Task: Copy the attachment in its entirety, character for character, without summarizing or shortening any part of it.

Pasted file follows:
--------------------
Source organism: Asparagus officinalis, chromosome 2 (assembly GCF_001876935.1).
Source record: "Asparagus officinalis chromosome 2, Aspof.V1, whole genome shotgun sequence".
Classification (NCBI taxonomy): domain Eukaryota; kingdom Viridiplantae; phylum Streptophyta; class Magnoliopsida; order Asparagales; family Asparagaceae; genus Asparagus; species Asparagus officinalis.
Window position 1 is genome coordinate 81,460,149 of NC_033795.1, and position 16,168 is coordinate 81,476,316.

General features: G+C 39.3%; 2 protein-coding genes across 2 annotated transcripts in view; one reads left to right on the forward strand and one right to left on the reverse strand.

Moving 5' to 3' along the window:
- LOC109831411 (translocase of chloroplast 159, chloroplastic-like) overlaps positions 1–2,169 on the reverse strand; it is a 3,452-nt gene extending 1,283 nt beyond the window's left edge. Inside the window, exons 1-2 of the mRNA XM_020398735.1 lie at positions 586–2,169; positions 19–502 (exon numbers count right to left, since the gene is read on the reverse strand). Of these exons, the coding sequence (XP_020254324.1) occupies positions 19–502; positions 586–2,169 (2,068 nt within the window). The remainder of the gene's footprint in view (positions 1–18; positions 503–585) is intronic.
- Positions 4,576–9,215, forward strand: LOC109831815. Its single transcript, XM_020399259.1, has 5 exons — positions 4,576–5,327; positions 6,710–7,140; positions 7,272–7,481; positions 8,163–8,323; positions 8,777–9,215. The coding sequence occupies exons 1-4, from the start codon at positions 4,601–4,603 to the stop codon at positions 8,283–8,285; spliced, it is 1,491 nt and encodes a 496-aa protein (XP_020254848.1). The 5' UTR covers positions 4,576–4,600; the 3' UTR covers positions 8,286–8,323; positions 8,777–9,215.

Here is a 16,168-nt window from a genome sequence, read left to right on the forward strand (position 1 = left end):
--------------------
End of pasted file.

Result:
Source organism: Asparagus officinalis, chromosome 2 (assembly GCF_001876935.1).
Source record: "Asparagus officinalis chromosome 2, Aspof.V1, whole genome shotgun sequence".
Classification (NCBI taxonomy): domain Eukaryota; kingdom Viridiplantae; phylum Streptophyta; class Magnoliopsida; order Asparagales; family Asparagaceae; genus Asparagus; species Asparagus officinalis.
Window position 1 is genome coordinate 81,460,149 of NC_033795.1, and position 16,168 is coordinate 81,476,316.

General features: G+C 39.3%; 2 protein-coding genes across 2 annotated transcripts in view; one reads left to right on the forward strand and one right to left on the reverse strand.

Moving 5' to 3' along the window:
- LOC109831411 (translocase of chloroplast 159, chloroplastic-like) overlaps positions 1–2,169 on the reverse strand; it is a 3,452-nt gene extending 1,283 nt beyond the window's left edge. Inside the window, exons 1-2 of the mRNA XM_020398735.1 lie at positions 586–2,169; positions 19–502 (exon numbers count right to left, since the gene is read on the reverse strand). Of these exons, the coding sequence (XP_020254324.1) occupies positions 19–502; positions 586–2,169 (2,068 nt within the window). The remainder of the gene's footprint in view (positions 1–18; positions 503–585) is intronic.
- Positions 4,576–9,215, forward strand: LOC109831815. Its single transcript, XM_020399259.1, has 5 exons — positions 4,576–5,327; positions 6,710–7,140; positions 7,272–7,481; positions 8,163–8,323; positions 8,777–9,215. The coding sequence occupies exons 1-4, from the start codon at positions 4,601–4,603 to the stop codon at positions 8,283–8,285; spliced, it is 1,491 nt and encodes a 496-aa protein (XP_020254848.1). The 5' UTR covers positions 4,576–4,600; the 3' UTR covers positions 8,286–8,323; positions 8,777–9,215.

Here is a 16,168-nt window from a genome sequence, read left to right on the forward strand (position 1 = left end):